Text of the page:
Leveraging data to create emotional intelligence for marketing

Think about a photograph or painting you’ve seen that made you laugh out loud.  Or moved you deeply.  Think about looking at a fashion magazine and how you think of yourself wearing those pants to work or your next night out.  Images invoke an emotional reaction in us and when they do they often stay in our minds for an extended period of time.  How can you leverage this when utilizing data?

When you “know” someone, maybe your best friend, you are taking in data all the time on what makes them happy, sad, angry, etc.  When it comes to buying them a birthday gift you know what will make them happy.  How do you make that happen with your customer?  In this case data can help you understand the customer so you can give to them the images and offers that invoke that emotional response or Emotional Intelligence (EI).

Emotional Intelligence is the ability to understand behaviors and match them to a particular situation. It helps marketers target customers in the right place, at the right time and get to know them on a deeper level. And data is at the forefront. Data helps marketers to identify the types of emotions you should focus on when marketing to consumers. There are six universal emotions that marketers target when communicating to consumers: happiness, anger, disgust, sadness, fear and surprise. All consumers are emotional, and the type of emotion varies from consumer to consumer. Think about the multiple campaigns the Department of Transportation is continuously running to educate drivers of the dangers of texting and driving. These campaigns are targeted to instill fear or worry about the dangers of texting and driving and also help to remove the sense of urgency of having to immediately respond.  I recently saw a billboard while driving on a local highway that stated: “Your LOL’s and OMG’s can wait.” So true. Clearly, a billboard placed on a highway in which hundreds of drivers pass by daily is a ‘targeted’ location, but can marketers target consumers based on EI as it relates to everyday marketing? Yes, and the power resides in your data strategy.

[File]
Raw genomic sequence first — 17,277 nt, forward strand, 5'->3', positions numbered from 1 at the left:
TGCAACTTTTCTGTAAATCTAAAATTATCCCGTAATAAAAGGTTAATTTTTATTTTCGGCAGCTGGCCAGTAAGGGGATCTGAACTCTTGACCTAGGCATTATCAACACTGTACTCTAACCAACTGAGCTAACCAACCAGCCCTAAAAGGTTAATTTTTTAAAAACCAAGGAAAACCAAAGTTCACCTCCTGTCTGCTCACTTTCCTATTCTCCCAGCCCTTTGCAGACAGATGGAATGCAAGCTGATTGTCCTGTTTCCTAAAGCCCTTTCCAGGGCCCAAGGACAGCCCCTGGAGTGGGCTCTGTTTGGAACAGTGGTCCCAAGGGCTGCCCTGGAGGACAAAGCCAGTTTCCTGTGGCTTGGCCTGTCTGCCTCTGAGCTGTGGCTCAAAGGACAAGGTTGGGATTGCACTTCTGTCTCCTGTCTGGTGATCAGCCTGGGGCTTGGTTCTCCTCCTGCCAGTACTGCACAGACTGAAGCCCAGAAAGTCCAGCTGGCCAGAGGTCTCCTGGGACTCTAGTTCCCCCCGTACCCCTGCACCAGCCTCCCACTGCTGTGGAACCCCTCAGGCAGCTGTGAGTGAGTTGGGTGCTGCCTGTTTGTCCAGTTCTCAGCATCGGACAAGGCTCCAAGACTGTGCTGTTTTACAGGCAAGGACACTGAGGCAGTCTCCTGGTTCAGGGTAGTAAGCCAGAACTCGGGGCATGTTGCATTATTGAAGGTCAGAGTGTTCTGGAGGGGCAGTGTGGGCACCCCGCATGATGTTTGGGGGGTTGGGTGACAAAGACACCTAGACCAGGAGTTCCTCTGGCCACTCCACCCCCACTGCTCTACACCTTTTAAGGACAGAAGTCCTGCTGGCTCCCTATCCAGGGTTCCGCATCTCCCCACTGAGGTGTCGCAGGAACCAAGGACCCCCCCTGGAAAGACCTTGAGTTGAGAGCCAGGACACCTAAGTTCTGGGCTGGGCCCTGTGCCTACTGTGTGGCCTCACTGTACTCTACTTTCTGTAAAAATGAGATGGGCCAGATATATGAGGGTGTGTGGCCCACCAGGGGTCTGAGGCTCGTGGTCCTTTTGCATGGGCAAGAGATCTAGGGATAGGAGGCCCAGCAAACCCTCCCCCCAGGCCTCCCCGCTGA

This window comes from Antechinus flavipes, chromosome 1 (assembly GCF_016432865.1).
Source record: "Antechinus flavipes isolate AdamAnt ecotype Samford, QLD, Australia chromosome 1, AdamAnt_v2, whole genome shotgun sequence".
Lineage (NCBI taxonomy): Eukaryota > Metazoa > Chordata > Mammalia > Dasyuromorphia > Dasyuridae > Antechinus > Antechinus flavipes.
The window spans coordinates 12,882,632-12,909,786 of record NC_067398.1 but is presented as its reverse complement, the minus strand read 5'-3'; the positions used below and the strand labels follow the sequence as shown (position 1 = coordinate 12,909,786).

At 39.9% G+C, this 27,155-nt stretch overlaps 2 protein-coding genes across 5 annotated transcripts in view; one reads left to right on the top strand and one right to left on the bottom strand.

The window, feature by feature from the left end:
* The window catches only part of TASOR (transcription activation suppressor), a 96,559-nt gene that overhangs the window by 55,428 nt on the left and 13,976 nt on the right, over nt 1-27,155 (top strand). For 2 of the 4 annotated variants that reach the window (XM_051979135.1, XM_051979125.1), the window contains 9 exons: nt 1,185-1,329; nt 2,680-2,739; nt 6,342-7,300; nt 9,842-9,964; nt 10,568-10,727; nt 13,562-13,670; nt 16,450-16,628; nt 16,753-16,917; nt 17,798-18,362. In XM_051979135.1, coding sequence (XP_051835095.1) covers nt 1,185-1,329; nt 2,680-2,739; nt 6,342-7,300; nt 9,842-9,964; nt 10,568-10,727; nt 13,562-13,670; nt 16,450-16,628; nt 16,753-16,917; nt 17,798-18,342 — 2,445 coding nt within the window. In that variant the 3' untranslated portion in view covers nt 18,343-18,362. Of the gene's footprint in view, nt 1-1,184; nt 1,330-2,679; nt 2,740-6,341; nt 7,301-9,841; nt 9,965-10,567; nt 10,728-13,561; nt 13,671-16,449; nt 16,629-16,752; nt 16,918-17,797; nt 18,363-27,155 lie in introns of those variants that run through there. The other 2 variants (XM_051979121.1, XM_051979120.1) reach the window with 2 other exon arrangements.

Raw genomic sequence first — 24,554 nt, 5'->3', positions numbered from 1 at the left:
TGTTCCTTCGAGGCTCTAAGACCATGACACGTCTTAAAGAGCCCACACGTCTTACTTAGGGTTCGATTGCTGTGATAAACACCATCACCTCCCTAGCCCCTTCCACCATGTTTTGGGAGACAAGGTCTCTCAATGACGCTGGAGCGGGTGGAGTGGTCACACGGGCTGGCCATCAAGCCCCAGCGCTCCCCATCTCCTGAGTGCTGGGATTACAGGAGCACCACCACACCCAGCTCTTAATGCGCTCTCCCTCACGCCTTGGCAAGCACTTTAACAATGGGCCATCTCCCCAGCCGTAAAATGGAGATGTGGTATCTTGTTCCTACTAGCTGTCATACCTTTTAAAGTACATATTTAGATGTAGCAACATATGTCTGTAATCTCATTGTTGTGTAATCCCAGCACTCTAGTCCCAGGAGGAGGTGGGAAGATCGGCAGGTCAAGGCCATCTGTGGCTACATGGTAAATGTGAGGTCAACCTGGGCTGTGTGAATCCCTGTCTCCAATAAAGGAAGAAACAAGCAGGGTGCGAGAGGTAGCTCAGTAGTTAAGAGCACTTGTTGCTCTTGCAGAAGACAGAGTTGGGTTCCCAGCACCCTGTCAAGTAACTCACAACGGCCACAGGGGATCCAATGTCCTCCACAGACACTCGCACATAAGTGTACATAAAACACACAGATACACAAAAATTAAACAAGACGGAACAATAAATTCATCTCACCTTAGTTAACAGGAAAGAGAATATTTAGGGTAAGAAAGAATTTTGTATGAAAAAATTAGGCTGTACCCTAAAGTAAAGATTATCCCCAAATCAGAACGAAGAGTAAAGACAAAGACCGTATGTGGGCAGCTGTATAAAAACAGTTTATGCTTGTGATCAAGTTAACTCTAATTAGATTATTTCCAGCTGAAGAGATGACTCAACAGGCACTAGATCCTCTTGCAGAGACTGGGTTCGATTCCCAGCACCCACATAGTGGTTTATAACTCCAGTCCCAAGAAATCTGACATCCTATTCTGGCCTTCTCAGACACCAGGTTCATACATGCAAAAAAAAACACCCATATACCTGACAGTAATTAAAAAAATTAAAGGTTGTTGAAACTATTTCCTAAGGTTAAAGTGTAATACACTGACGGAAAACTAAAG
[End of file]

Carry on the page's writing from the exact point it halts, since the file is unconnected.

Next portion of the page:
To infer the emotion from data you often need to combine data elements to tell the story or use pre-defined consumer segments like our Niches. Consider these scenarios and what type of images or words you would use for your own product to resonate an emotional response with the following grouping of data elements:

  • Male only in the HH
  • Age 30
  • Income $40,000
  • Drives a 10 year old Honda Civic
  • Enjoys running & cycling


  • Male & Female in the HH
  • Ages 50 – 60
  • Income $150,000
  • 2 Teen drivers in the HH
  • 1 travels for business
  • 1 enjoys cooking

Marketers continue to advance their data strategies each year. The key is having an omnichannel strategy that’s integrated with multiple data sources. This intel when fueled with data analytics results in a predictive engine. Marketers leverage the data intelligence to learn the behaviors, the preferences of each individual consumer so they can connect with them on a 1:1 level. Changing a print piece can be costly but typically you just need to identify one of the most important elements to provide them with the rest of the offer.  If you identify that some of your best customers are family focused and have young kids in the house then show an image of a family with young children enjoying one of your top selling products for that customer segment.  In email for your customers, you can change images a bit more easily and you can change the subject line to call upon the emotion with something like, “You and the Kids together!”

Data has proven results. When planning your campaigns, focus on the emotions. Emotions can be measured and used to drive engagement, loyalty and sales. Think long term. You’re not trying to sell one product, you’re trying to sell your brand, and that’s a relationship you can profit from again and again. So don’t make your marketing just about the logical reasons why your product is better, make it about how the product will make the customer feel. Show, don’t tell. And lastly, focus on the emotions of those who are already satisfied with your brand. Don’t try to appeal to someone who isn’t at all connected to you. You’ll only alienate the (valuable) ones who care.